A bit of an outlier for CBS, “Battle Creek” has about as much heft as the prize in a box of cereal, yet it’s also a great deal of fun. A long-dormant, pre-“Breaking Bad” script from Vince Gilligan provides the foundation for this lighthearted series produced under the stewardship of “House’s” David Shore, with Josh Duhamel and Dean Winters well cast as mismatched lawmen. Tonally similar to “Picket Fences,” the concept becomes a bit more mundane as the episodes progress. At least initially, though, the mix of quirky comedy and drama seems nicely suited to its post-“The Good Wife” precinct.
Winters plays Det. Russ Agnew, the standout cop on an underfunded force in the relatively quiet confines of Battle Creek, Mich., whose world is turned topsy-turvy by the arrival of Special Agent Milton Chamberlain (Duhamel), the straight-out-of-central-casting FBI operative stationed there.
He’s part philosopher, part charmer, all dreamboat, and everyone other than Russ is almost immediately in awe of his leading-man looks and access to cutting-edge equipment. Moreover, he quickly lands a double homicide in a town, as Russ notes, which never gets them.
If Milt (yes, Milt Chamberlain, hoops fans) appears too good to be true and says all the right things, there are hints he might harbor a darker side — and Russ’ skepticism as to whether Milt can be trusted, and his search for his Achilles heel, becomes an ongoing through-line in the opening batch of episodes.
For Winters, an alum of “Oz” and “Law & Order: Special Victims Unit,” it’s certainly a welcome step up from those irritating Allstate commercials, while Duhamel is one of the few current actors who leap to mind as being able to invest Milt with Sir Lancelot-like qualities despite a role that’s purposefully written not to delve much beneath the surface. Right off the bat, the interplay between the two characters in the Bryan Singer-directed pilot (another link to “House”) hints at a chemistry the show will need, inasmuch as the bickering cops/grudging partners formula is such a familiar one.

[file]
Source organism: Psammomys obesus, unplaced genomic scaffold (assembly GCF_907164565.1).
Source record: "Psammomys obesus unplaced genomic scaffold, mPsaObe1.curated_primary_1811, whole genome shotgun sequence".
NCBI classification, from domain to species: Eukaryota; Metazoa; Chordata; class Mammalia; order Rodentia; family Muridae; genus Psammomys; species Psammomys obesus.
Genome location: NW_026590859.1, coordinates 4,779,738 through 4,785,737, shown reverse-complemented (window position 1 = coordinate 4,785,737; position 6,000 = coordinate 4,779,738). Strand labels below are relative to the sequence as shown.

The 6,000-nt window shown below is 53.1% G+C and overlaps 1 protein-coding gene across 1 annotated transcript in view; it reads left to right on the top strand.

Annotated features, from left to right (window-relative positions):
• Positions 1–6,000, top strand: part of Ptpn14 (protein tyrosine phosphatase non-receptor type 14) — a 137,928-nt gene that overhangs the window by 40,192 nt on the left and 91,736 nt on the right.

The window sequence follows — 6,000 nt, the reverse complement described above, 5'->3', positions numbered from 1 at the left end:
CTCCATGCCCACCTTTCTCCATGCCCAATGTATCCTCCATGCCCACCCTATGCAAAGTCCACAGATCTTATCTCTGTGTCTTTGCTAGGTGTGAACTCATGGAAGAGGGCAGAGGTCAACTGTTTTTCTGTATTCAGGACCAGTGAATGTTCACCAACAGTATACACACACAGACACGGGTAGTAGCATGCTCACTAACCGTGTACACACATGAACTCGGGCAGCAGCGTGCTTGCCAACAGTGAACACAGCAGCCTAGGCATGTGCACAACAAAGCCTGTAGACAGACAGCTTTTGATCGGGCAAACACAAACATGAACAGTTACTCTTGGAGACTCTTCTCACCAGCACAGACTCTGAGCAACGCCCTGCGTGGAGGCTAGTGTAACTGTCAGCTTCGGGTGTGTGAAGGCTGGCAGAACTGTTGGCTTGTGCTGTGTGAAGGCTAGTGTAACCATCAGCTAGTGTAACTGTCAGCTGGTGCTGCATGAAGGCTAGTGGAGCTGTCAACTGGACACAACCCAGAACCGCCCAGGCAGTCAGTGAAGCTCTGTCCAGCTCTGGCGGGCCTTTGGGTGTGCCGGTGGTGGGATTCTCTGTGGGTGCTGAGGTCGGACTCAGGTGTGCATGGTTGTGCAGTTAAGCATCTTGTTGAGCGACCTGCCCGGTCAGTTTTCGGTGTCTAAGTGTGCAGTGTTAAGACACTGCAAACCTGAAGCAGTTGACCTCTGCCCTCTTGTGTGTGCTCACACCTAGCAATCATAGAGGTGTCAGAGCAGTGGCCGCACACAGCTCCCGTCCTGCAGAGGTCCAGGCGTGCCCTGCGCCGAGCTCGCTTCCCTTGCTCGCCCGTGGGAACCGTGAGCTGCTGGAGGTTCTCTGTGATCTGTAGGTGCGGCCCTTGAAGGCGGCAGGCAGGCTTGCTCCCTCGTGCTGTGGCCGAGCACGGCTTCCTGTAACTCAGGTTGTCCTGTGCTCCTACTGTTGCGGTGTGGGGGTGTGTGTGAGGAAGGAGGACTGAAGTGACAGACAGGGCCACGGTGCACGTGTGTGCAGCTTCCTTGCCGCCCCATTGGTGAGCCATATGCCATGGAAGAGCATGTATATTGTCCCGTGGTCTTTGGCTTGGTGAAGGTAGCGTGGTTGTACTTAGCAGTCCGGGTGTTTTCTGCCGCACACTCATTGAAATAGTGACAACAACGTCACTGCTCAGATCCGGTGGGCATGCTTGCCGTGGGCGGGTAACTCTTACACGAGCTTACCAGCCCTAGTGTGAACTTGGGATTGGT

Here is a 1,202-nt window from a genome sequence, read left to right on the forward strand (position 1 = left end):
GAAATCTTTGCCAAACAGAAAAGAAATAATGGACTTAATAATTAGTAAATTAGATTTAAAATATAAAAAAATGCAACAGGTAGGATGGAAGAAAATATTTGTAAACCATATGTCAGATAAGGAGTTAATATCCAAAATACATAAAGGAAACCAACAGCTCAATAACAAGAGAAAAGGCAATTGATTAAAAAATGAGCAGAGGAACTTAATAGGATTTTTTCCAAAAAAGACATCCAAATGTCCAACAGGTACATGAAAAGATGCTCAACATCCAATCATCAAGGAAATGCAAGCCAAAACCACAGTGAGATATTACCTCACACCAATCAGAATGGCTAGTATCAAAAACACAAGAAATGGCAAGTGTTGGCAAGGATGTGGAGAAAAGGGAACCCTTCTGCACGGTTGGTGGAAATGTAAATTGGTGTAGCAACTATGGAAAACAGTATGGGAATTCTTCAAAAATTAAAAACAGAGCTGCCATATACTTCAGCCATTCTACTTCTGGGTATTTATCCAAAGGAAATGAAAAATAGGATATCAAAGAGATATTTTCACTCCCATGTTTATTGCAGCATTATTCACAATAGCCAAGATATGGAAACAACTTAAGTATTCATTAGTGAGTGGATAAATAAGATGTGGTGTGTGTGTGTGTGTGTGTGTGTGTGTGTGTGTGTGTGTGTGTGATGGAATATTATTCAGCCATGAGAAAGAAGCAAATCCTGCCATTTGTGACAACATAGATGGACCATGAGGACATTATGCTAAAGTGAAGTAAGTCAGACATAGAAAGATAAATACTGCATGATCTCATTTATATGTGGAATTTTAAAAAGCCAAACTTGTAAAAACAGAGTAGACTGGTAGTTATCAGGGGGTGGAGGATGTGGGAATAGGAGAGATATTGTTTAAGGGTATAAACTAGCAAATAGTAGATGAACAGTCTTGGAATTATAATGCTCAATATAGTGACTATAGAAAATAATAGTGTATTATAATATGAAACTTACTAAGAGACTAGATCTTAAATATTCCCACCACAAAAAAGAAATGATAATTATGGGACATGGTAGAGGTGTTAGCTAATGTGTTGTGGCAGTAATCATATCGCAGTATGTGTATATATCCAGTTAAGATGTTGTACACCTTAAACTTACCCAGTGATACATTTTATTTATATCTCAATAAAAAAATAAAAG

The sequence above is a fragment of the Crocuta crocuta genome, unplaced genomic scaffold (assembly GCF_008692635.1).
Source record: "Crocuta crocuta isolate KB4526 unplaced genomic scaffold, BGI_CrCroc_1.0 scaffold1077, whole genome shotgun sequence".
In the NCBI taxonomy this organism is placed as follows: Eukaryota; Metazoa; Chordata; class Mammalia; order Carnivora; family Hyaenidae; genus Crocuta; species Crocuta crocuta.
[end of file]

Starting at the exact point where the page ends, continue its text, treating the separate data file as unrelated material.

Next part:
While “Battle Creek” hews relatively close to CBS’ procedural comfort zone, the series also exhibits the wry, slightly jaundiced view of the world that has always characterized Gilligan’s work. Later episodes, for example, feature a maple syrup “cartel” and, inevitably, a “cereal killer.”
That said, this is still pretty meat-and-potatoes fare, in terms of constructing hours around a quickly solved crime, taking too little advantage of supporting players like Janet McTeer and Kal Penn as Russ’ boss and fellow detective, respectively. By that measure, it feels like one of those projects written when Gilligan was perhaps more eager to please than he has to be now.
“Battle Creek” premieres the same week as “CSI: Cyber,” which suggests CBS hasn’t exactly decided on a total makeover. But it does represent a modest spin on its crime-procedural niche, recognizing that the genre needs to evolve as its core viewers move further up the demo ladder.
As for whether that approach will yield a prize, to borrow the gauzy, nostalgic image that the title evokes, you mail in your box tops and you take your chances.